Abstract

Conical diffraction was observed when two beams of the same or different frequencies intersect as they pass through a cell containing a transparent liquid. Light is emitted along the surfaces of cones centered in each of the two beams with an angular extent equal to twice the crossing angle between the two incident beams. The origin of this effect is attributed to a combination of modulational instability, two-beam emission, and nonlinear Bragg diffraction.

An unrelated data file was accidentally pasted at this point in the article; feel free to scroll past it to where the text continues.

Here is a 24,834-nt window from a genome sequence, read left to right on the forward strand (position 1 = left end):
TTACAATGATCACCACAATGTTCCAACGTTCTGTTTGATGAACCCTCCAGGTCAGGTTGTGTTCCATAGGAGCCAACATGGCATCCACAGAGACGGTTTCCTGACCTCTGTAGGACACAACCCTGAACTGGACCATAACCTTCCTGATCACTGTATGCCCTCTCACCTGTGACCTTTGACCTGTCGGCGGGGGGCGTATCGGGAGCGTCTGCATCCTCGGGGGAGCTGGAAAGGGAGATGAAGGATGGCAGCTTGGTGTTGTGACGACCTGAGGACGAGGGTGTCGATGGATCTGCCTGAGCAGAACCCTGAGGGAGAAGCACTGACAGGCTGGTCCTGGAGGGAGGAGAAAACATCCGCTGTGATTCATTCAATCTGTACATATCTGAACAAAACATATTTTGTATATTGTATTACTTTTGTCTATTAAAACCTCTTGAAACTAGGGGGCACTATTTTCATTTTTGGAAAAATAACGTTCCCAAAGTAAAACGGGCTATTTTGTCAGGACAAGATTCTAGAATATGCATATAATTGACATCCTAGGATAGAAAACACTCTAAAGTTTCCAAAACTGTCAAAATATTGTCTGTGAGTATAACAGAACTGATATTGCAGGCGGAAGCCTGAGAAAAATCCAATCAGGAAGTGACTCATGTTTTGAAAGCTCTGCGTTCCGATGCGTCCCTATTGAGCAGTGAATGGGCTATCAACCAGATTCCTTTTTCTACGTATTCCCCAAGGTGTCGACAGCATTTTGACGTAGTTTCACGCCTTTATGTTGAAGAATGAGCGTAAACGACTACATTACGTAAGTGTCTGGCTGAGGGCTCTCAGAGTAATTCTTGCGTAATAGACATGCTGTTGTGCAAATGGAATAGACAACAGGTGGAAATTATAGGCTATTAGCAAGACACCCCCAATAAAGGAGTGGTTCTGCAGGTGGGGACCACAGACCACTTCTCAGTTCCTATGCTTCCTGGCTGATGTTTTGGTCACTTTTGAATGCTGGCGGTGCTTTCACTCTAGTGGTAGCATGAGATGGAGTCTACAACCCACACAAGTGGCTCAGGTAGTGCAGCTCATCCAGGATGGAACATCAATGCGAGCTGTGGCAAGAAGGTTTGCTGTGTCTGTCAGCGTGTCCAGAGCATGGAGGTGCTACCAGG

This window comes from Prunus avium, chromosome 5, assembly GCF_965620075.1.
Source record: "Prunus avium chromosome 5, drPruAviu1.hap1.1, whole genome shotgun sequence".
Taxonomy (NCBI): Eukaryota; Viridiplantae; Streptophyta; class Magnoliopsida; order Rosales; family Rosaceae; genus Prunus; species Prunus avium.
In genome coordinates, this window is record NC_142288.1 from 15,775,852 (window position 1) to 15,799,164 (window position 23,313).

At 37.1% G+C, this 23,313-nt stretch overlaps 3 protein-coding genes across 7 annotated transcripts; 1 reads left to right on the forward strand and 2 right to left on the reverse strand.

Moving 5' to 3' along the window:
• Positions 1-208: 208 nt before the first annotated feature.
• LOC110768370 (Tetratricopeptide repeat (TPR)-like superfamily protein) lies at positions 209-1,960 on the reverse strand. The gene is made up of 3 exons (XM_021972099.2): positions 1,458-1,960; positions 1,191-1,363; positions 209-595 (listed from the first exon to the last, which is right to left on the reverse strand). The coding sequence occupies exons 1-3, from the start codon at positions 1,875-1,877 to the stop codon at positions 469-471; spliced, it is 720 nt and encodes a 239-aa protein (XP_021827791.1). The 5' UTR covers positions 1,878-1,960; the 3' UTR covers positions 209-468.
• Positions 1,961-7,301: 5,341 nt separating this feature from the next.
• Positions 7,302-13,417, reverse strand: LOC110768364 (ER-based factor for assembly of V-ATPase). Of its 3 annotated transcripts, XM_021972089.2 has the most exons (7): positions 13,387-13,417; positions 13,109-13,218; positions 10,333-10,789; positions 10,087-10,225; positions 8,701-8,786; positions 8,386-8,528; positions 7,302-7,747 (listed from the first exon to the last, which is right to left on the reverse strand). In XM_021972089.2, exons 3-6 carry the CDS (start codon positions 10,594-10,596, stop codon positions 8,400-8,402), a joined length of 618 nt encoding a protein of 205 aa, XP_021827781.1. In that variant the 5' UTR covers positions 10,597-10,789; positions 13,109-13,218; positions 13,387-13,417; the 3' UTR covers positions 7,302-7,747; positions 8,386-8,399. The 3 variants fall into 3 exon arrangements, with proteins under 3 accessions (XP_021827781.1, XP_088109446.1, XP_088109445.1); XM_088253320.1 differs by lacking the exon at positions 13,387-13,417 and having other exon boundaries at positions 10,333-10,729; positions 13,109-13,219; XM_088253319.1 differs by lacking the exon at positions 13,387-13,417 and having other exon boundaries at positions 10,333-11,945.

© 2006 Optical Society of America

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